Deal with latex allergy now — it’s not going away

Cost of priciest gloves doesn’t compare with workers’ comp costs

If you think you haven’t seen a latex-sensitive patient, you probably just haven’t noticed and have been lucky. It’s just a matter of time before a patient or staff worker with an allergic reaction to latex will surface, and this time the problem could escalate to proportions that won’t go unnoticed. (See the three related articles, in this issue, on the extent of this problem and where the Joint Commission and FDA stand.) The money this problem could cost your facility in terms of a workers’ compensation or a negligence case demands your attention. Quality of patient care is a priority issue here too. Sensitivity reactions can range from contact dermatitis to anaphylactic shock, resulting in death. The best therapy is prevention: avoidance of exposure.

The sooner your facility prepares to deal with this growing problem, the better. Latex- and powder-free gloves and other medical devices don’t come cheap, but they can pay for themselves in terms of risk reduction.

Kathleen Claussen, RN, used to see more than her share of work-related latex reactions — both dermatologic and systemic — in her job in the occupational health clinic at University Hospital in Albuquerque, NM. "Whatever extra expense is involved in buying special gloves and equipment has been more than offset by decreased employee downtime and workers’ comp claims. Providing a safe, latex-free environment has definitely saved staff time and improved occupational health."

"We’ve been developing our latex protocols for a couple of years," says Deborah McGuire, RN-C, a certified occupational health nurse specialist and manager of employee occupational health services at Clarian Health in Indianapolis, IN. "We have 100 latex-sensitive employees at the Methodist Hospital campus alone, so we had to start implementing latex safe measures for them and for our patients as well."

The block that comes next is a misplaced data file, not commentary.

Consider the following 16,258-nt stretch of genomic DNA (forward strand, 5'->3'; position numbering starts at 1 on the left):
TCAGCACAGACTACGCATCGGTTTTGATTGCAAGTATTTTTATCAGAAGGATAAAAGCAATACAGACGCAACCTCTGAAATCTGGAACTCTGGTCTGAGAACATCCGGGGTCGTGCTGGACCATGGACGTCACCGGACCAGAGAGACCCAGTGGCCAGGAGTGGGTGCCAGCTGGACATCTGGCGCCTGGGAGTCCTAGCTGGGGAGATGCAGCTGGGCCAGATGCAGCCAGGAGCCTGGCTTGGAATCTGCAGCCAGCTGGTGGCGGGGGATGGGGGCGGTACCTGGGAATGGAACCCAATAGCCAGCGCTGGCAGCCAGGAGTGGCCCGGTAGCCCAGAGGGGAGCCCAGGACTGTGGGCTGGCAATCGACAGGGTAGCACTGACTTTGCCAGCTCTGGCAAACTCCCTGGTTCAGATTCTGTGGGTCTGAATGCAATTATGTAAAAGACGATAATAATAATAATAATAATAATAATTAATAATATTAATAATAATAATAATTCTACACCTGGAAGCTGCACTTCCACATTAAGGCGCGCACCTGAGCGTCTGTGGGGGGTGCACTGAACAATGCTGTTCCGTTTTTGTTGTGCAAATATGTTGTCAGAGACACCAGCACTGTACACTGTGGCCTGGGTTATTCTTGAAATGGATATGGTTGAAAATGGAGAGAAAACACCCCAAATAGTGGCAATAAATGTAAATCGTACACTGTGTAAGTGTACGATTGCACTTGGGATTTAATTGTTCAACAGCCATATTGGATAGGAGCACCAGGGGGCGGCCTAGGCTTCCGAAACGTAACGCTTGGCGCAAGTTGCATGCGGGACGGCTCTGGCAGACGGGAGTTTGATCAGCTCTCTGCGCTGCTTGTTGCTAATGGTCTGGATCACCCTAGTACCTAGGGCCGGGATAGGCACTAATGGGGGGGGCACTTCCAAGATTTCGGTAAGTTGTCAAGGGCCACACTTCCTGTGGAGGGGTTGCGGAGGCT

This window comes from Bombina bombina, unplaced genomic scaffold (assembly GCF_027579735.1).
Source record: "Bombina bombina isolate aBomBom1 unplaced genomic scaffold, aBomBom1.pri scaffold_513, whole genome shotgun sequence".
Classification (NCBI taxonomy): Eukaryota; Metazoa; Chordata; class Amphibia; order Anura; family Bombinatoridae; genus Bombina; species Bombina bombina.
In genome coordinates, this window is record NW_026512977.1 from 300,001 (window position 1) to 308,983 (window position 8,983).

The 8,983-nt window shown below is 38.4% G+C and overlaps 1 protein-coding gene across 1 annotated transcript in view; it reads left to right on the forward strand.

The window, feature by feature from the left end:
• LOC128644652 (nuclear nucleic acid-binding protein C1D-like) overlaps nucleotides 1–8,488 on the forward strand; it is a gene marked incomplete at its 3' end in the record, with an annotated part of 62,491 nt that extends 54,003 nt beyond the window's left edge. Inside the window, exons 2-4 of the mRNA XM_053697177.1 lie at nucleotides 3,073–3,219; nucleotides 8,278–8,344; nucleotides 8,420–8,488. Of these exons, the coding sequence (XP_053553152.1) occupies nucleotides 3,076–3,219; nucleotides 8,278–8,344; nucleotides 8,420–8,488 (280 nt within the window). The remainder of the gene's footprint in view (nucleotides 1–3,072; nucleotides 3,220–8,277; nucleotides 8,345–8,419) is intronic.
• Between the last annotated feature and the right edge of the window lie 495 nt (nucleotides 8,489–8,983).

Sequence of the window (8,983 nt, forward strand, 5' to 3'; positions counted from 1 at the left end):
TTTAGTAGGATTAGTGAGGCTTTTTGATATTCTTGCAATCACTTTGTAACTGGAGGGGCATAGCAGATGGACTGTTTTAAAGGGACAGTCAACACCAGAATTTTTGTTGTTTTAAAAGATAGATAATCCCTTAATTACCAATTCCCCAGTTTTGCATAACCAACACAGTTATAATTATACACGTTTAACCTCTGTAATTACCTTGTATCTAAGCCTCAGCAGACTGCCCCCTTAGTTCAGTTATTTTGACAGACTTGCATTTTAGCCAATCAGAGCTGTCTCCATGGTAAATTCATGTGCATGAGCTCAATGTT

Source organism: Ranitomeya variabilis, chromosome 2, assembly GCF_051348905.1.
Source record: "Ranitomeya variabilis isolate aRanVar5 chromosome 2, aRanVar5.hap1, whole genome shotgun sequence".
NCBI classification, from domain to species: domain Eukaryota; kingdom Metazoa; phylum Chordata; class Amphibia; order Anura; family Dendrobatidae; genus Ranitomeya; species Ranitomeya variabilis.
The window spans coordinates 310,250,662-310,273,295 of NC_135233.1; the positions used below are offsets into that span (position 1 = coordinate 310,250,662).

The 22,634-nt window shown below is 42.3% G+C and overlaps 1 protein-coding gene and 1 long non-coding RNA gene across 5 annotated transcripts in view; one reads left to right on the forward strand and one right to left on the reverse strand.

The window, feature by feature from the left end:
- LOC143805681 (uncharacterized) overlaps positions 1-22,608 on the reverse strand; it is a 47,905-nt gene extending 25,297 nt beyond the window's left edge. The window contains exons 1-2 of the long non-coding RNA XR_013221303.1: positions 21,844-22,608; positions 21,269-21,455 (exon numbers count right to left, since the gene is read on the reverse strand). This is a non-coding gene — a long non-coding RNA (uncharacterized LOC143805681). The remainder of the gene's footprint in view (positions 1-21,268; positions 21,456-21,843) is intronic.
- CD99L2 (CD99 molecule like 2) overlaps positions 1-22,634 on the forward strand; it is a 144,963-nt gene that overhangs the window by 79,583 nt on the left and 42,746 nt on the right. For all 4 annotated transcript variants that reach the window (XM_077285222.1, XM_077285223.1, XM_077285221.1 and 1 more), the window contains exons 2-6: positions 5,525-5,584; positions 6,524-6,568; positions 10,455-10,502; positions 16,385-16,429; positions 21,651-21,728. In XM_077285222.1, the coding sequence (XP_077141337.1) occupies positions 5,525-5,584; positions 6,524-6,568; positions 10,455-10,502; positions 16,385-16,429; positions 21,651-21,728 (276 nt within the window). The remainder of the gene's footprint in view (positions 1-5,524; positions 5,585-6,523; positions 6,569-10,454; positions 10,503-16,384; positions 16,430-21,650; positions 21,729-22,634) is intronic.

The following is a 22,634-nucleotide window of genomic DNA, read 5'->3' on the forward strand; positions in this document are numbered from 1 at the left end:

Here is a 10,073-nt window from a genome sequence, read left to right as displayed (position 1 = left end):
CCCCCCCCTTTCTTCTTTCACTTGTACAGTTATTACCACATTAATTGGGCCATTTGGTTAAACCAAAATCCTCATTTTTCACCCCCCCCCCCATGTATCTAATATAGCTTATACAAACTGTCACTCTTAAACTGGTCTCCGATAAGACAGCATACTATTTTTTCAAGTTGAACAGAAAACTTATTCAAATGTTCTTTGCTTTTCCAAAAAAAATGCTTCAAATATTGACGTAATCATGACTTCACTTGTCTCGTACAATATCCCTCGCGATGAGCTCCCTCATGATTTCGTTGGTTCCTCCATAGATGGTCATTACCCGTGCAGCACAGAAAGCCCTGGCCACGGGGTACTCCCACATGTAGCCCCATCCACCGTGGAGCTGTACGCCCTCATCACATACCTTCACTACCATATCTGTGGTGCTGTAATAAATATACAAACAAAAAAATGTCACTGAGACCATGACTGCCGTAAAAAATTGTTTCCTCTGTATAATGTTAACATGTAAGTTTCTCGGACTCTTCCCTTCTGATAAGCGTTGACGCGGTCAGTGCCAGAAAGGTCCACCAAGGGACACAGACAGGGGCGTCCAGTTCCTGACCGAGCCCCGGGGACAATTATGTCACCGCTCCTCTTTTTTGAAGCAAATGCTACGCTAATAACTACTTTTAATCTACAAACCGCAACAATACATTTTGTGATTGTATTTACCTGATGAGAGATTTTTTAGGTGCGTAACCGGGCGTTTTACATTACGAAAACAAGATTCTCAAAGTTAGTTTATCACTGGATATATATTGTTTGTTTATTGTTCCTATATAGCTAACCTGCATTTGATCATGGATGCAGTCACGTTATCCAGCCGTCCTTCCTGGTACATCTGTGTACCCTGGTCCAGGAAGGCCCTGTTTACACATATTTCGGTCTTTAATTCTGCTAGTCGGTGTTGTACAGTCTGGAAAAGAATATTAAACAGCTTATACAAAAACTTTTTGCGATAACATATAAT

"In the beginning, cost issues surfaced," she explains. "But when we identified so many employees with the allergy, cost became secondary. It was still an issue, of course, but not the deciding issue in switching out gloves. We realized we had a significant problem."

The costs associated with losing employees and retraining new surgical nurses are sizeable. "We looked at long-term disability issues and their costs," says McGuire, "and came to the conclusion that in the long run, if we could create a safe environment, not only for identified employees but for those not yet sensitized, it would be cheaper to take the measures — to switch out gloves and clean the environment."

"If you haven’t begun to prepare for the patient with latex allergy," advises Janice Beene, MPH, senior consultant for infection control at Lovelace Health Systems in Albuquerque, NM, "it’s time to do so. The quality of latex-free equipment is out there, and it’s improving rapidly. When we first went out looking for information and products, in the early 1990s, we caught manufacturers unaware. They couldn’t respond to our need. One company rep told me he was stunned at the time by the question. Certain manufacturers recognized the latex issue early and came out strong. Others have quickly scrambled to develop comparable products. By now, manufacturers have been asked often enough if their products contain latex, so they can respond to the need in the marketplace."